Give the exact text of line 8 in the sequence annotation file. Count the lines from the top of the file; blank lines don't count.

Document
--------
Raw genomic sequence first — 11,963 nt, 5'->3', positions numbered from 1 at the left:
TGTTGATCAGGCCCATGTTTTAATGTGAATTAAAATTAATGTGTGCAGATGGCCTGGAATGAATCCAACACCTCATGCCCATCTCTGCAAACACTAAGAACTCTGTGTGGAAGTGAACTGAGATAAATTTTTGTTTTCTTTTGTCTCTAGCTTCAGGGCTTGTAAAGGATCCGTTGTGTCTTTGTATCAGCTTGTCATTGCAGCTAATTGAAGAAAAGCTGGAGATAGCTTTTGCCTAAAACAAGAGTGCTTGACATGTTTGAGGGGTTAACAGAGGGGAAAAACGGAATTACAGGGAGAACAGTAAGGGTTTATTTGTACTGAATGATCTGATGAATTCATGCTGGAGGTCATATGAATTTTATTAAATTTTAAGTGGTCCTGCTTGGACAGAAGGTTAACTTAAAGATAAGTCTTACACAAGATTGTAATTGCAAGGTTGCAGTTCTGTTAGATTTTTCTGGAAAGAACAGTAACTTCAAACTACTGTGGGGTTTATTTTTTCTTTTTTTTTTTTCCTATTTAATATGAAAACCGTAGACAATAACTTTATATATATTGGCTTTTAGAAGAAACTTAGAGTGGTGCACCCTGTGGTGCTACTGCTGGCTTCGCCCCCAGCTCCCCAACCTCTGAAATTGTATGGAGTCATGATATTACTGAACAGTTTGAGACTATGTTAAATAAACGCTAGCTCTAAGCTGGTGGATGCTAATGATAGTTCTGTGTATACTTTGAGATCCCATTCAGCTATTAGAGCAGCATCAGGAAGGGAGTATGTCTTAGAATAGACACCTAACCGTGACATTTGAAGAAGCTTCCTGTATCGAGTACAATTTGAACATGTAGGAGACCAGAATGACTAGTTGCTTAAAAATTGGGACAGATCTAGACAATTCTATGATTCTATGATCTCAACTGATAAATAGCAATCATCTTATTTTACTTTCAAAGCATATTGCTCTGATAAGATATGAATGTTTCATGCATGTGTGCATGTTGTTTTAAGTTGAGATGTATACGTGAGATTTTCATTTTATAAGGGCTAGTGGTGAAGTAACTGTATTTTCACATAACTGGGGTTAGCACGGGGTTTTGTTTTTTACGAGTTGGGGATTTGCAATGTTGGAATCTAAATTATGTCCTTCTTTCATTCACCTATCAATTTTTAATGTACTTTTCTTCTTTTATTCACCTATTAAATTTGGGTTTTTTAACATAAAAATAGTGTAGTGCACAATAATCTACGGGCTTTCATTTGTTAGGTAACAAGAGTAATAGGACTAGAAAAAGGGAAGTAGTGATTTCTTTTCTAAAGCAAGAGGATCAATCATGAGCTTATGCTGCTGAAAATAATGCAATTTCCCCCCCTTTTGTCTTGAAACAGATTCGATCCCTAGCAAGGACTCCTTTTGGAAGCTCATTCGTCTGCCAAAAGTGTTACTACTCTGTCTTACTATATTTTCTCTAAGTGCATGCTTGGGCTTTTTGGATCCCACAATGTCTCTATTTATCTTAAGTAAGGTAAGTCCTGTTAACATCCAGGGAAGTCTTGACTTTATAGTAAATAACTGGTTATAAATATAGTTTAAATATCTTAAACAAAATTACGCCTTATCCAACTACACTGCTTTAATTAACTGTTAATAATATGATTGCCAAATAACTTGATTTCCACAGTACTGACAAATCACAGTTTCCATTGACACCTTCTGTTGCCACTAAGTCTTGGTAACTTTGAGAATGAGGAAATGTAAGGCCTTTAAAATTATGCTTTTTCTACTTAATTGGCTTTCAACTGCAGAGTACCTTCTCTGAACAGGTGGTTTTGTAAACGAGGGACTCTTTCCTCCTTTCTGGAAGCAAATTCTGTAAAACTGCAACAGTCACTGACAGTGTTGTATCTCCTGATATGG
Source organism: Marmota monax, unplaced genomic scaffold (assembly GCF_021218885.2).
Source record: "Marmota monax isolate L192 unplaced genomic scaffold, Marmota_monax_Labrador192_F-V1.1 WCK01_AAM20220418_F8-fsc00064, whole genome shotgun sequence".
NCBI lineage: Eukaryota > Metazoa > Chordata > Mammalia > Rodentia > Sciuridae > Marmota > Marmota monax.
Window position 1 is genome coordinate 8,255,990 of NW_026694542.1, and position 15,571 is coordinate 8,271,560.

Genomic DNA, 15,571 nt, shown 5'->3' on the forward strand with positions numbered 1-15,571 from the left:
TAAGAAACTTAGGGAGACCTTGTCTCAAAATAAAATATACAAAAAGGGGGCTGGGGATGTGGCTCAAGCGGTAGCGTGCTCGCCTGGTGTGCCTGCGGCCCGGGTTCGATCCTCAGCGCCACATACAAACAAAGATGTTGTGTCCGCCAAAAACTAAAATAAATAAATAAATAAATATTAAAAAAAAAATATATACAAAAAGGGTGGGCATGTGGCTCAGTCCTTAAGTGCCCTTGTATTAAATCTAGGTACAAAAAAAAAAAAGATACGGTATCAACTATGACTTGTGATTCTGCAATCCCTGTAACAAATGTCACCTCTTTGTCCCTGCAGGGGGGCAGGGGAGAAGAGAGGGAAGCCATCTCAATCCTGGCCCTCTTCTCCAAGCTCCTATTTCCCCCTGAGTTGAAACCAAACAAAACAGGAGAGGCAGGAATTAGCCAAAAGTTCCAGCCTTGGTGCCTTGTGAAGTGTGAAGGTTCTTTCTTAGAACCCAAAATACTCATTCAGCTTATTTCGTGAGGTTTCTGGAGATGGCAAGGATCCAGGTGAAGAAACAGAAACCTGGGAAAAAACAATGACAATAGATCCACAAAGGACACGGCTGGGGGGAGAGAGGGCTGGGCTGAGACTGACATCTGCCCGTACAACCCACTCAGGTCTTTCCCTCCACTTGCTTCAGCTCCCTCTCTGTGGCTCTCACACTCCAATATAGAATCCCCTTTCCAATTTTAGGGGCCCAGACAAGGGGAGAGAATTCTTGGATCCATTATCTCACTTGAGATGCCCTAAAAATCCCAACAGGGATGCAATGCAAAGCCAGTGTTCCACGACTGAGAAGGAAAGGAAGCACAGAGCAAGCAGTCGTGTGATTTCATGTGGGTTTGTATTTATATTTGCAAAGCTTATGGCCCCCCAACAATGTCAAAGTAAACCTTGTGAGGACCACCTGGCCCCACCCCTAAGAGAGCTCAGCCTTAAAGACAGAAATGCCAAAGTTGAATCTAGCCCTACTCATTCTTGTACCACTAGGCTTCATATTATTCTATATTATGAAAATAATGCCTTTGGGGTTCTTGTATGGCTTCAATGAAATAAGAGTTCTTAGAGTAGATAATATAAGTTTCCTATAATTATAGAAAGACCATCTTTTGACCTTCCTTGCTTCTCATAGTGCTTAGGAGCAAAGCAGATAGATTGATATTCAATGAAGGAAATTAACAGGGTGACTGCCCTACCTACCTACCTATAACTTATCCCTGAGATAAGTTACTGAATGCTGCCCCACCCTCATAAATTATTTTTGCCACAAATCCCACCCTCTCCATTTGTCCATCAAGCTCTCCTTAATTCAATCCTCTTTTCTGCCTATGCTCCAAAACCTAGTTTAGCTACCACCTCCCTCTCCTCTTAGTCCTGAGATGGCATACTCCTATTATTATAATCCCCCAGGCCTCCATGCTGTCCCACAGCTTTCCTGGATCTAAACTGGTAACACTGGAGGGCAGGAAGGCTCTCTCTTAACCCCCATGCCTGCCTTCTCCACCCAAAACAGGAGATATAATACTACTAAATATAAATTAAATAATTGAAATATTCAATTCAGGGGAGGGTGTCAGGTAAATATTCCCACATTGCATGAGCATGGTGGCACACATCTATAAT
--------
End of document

TAAGAAACTTAGGGAGACCTTGTCTCAAAATAAAATATACAAAAAGGGGGCTGGGGATGTGGCTCAAGCGGTAGCGTGCTCGCCTGGTGTGCCTGCGGCCCGGGTTCGATCCTCAGCGCCACATACAAACAAAGATGTTGTGTCCGCCAAAAACTAAAATAAATAAATAAATAAATATTAAAAAAAAAATATATACAAAAAGGGTGGGCATGTGGCTCAGTCCTTAAGTGCCCTTGTATTAAATCTAGGTACAAAAAAAAAAAAGATACGGTATCAACTATGACTTGTGATTCTGCAATCCCTGTAACAAATGTCACCTCTTTGTCCCTGCAGGGGGGCAGGGGAGAAGAGAGGGAAGCCATCTCAATCCTGGCCCTCTTCTCCAAGCTCCTATTTCCCCCTGAGTTGAAACCAAACAAAACAGGAGAGGCAGGAATTAGCCAAAAGTTCCAGCCTTGGTGCCTTGTGAAGTGTGAAGGTTCTTTCTTAGAACCCAAAATACTCATTCAGCTTATTTCGTGAGGTTTCTGGAGATGGCAAGGATCCAGGTGAAGAAACAGAAACCTGGGAAAAAACAATGACAATAGATCCACAAAGGACACGGCTGGGGGGAGAGAGGGCTGGGCTGAGACTGACATCTGCCCGTACAACCCACTCAGGTCTTTCCCTCCACTTGCTTCAGCTCCCTCTCTGTGGCTCTCACACTCCAATATAGAATCCCCTTTCCAATTTTAGGGGCCCAGACAAGGGGAGAGAATTCTTGGATCCATTATCTCACTTGAGATGCCCTAAAAATCCCAACAGGGATGCAATGCAAAGCCAGTGTTCCACGACTGAGAAGGAAAGGAAGCACAGAGCAAGCAGTCGTGTGATTTCATGTGGGTTTGTATTTATATTTGCAAAGCTTATGGCCCCCCAACAATGTCAAAGTAAACCTTGTGAGGACCACCTGGCCCCACCCCTAAGAGAGCTCAGCCTTAAAGACAGAAATGCCAAAGTTGAATCTAGCCCTACTCATTCTTGTACCACTAGGCTTCATATTATTCTATATTATGAAAATAATGCCTTTGGGGTTCTTGTATGGCTTCAATGAAATAAGAGTTCTTAGAGTAGATAATATAAGTTTCCTATAATTATAGAAAGACCATCTTTTGACCTTCCTTGCTTCTCATAGTGCTTAGGAGCAAAGCAGATAGATTGATATTCAATGAAGGAAATTAACAGGGTGACTGCCCTACCTACCTACCTATAACTTATCCCTGAGATAAGTTACTGAATGCTGCCCCACCCTCATAAATTATTTTTGCCACAAATCCCACCCTCTCCATTTGTCCATCAAGCTCTCCTTAATTCAATCCTCTTTTCTGCCTATGCTCCAAAACCTAGTTTAGCTACCACCTCCCTCTCCTCTTAGTCCTGAGATGGCATACTCCTATTATTATAATCCCCCAGGCCTCCATGCTGTCCCACAGCTTTCCTGGATCTAAACTGGTAACACTGGAGGGCAGGAAGGCTCTCTCTTAACCCCCATGCCTGCCTTCTCCACCCAAAACAGGAGATATAATACTACTAAATATAAATTAAATAATTGAAATATTCAATTCAGGGGAGGGTGTCAGGTAAATATTCCCACATTGCATGAGCATGGTGGCACACATCTATAAT